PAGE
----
I know for many people, myself included, the notion of selling your own work yourself is mortifying.
Yes, I’m not interested in that. I want people to have these things, but …
If you build it they will come.
I always believe that if you do something with love, if it’s the right thing to do, and if it’s truly what you want to do, it always works out. It’s a very, very deep thing I have in me. You have to really follow your deep instincts and then it always works out.
Has there been a time when you’ve done that, when something has logically seemed a bit kind of crazy but you’ve gone with it anyway because you’ve really believed in it?
I think us working together is the best example of that [laughs], and the collection we did for Moroso, the first ones, the charpoys. I just went to India and spent a month creating the prototypes based on a gut instinct of wanting to do it and I’ve never been happier than doing that, working that way. I was so completely absorbed in the design, and the doing of it, that the outcome didn’t matter. What was going to happen afterwards just didn’t matter to me.
I put so much energy into it and all the people who made it in the workshop did too. There was so much energy in those pieces that when they were shown in Milan, it (the Moroso stand) was mobbed because it was so fresh and somehow people felt the energy that had gone into the work. I always feel that when I let go and go and do something, it always works. Like with the Wellcome Trust, the presentation we made to them was actually a miniature painting I did. I used to like drawing and painting but I never thought I could use that in my design work. Yet, here we were presenting to this high technology and biomedicine organisation through a painted pop-up book of fictitious objects that didn’t exist; we just went with it because we had a very strong feel for it and … it was a huge success.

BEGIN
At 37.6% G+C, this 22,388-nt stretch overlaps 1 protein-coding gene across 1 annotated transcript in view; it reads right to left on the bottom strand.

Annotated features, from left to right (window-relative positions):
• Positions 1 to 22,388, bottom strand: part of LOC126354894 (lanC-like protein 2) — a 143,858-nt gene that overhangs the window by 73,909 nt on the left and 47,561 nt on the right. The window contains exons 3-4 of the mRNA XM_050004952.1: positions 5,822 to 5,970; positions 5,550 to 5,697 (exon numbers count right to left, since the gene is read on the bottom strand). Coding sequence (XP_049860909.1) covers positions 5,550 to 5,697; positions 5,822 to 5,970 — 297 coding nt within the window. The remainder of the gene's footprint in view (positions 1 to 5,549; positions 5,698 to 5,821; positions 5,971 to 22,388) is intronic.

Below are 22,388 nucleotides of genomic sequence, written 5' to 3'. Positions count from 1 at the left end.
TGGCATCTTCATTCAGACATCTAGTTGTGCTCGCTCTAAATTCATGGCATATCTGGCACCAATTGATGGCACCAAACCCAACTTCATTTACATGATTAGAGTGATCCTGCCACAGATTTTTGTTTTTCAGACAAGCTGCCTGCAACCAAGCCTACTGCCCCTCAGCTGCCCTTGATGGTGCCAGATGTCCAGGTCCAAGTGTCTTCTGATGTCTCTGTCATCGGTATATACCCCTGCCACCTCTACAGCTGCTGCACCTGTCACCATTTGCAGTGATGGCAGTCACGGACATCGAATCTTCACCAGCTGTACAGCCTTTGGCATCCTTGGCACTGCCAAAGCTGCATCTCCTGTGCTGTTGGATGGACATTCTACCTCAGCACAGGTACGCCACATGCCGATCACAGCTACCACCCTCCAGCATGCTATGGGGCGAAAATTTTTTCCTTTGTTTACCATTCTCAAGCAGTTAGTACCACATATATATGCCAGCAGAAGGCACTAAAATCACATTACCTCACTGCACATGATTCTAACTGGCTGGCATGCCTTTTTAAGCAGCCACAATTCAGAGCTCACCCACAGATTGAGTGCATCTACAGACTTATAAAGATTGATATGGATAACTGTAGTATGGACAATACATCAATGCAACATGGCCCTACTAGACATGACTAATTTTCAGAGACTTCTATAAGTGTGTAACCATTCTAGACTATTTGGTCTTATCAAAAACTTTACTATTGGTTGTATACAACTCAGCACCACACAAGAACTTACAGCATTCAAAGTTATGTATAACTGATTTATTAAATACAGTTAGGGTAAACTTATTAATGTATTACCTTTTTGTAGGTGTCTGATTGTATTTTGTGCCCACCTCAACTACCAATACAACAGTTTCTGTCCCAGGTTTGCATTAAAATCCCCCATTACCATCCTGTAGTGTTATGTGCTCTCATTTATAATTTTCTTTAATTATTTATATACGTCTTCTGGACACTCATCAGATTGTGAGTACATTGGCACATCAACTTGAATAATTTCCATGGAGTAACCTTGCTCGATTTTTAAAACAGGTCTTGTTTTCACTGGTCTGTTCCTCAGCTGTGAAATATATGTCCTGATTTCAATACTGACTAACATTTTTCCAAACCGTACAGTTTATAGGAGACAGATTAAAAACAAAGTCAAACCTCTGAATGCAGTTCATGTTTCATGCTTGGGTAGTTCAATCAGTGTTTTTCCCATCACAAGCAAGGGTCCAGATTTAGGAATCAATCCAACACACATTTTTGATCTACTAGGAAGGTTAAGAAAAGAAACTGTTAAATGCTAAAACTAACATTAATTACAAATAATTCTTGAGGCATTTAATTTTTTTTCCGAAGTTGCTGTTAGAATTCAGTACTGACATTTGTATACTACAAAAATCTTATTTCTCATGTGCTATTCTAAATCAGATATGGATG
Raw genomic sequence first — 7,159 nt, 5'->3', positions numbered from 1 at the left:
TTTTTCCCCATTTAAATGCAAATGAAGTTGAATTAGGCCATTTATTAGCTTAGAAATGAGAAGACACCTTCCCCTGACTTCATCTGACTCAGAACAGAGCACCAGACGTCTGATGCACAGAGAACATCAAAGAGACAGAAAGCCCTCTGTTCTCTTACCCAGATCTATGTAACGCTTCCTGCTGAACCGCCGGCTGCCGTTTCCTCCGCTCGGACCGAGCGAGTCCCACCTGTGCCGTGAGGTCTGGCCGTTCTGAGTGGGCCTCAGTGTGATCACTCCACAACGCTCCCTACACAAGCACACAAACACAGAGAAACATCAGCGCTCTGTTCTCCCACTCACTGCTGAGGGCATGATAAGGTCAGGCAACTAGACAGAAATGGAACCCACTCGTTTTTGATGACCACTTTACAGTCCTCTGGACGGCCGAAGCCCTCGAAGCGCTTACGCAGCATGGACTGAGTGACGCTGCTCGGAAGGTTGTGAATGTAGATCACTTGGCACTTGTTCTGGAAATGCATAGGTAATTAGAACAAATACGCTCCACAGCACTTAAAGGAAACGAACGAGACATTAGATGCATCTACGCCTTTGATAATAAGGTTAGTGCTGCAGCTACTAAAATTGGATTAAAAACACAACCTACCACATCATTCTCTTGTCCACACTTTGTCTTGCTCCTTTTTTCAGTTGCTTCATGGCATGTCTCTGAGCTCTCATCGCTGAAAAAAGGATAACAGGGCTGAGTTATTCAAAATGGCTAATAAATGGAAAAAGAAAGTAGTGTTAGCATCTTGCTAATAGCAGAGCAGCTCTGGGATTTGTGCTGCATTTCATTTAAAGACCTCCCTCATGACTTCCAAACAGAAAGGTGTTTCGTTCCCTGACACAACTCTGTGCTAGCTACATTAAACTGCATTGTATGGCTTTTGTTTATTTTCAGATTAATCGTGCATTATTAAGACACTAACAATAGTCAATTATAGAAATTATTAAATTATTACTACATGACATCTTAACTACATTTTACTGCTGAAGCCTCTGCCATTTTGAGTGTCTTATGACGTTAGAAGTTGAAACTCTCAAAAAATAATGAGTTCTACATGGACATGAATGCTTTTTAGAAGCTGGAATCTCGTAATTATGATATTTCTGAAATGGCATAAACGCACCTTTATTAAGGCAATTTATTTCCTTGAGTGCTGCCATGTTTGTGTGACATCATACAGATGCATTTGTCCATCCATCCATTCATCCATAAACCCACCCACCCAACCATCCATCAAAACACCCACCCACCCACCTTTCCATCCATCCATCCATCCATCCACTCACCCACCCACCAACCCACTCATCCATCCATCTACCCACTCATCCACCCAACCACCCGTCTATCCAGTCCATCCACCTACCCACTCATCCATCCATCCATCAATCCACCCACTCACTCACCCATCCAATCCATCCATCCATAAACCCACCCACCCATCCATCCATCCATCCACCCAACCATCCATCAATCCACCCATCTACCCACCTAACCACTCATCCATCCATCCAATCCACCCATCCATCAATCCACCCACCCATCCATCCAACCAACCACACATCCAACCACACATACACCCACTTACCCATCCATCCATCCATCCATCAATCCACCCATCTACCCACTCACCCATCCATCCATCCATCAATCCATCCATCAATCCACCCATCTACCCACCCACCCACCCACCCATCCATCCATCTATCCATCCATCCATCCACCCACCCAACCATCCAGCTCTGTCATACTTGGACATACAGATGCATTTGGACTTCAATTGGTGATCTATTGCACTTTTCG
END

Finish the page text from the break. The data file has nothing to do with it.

Do you feel like you’ve made it? You’ve done some significant projects for very big brands and you’ve also had many of your own designs made – what else is left?
You know what, I don’t think that if you spoke to any creative person in the world, they would ever say, “I’ve made it” because the essence of a creative person is that they’re never happy … with what they’ve done, or the world. There’s this constant need, the creative curse … You have to create. Sometimes as a creative person you move on too quickly from projects. I’ve done it; I’ve given birth, now it’s time to move on, what’s next? We still have to build this beautiful house which uses local materials, and doesn’t need any electricity, and is completely sustainable … Jonathan’s dream is to create this house … There are so many things to do.
Design is one aspect of our life and it’s a very important one, but there are just so many others, like I’m particularly interested in the principles of Ayurveda and that’s something I want to embrace. I’m interested in holistic wellbeing and how that translates into design and our material environment. I still have to design the most fantastic wellbeing spa in the world. That’s something I’ve been thinking about wanting more and more to explore. I want to work more with craftsmen in India and with communities in India to create fabrics and textile products. I’d love to design the costumes for a Hindi film. There’s one aspect to our work which is very much about the physical and the tactile, but there’s also the other aspect to us which is about research and insights and, I don’t want to say ‘intellectual’ because I don’t think that’s the right word, but it’s beyond the thing. I don’t think I can ever say, “This is me” because there are so many aspects to me.
Sometimes I think there’s just too much I want to do and I really want to learn more and more. Now I’m at a stage where I feel like, we’ve been working together for eight to ten years, and I feel like something new is coming. I don’t know what it is – it’s in the air.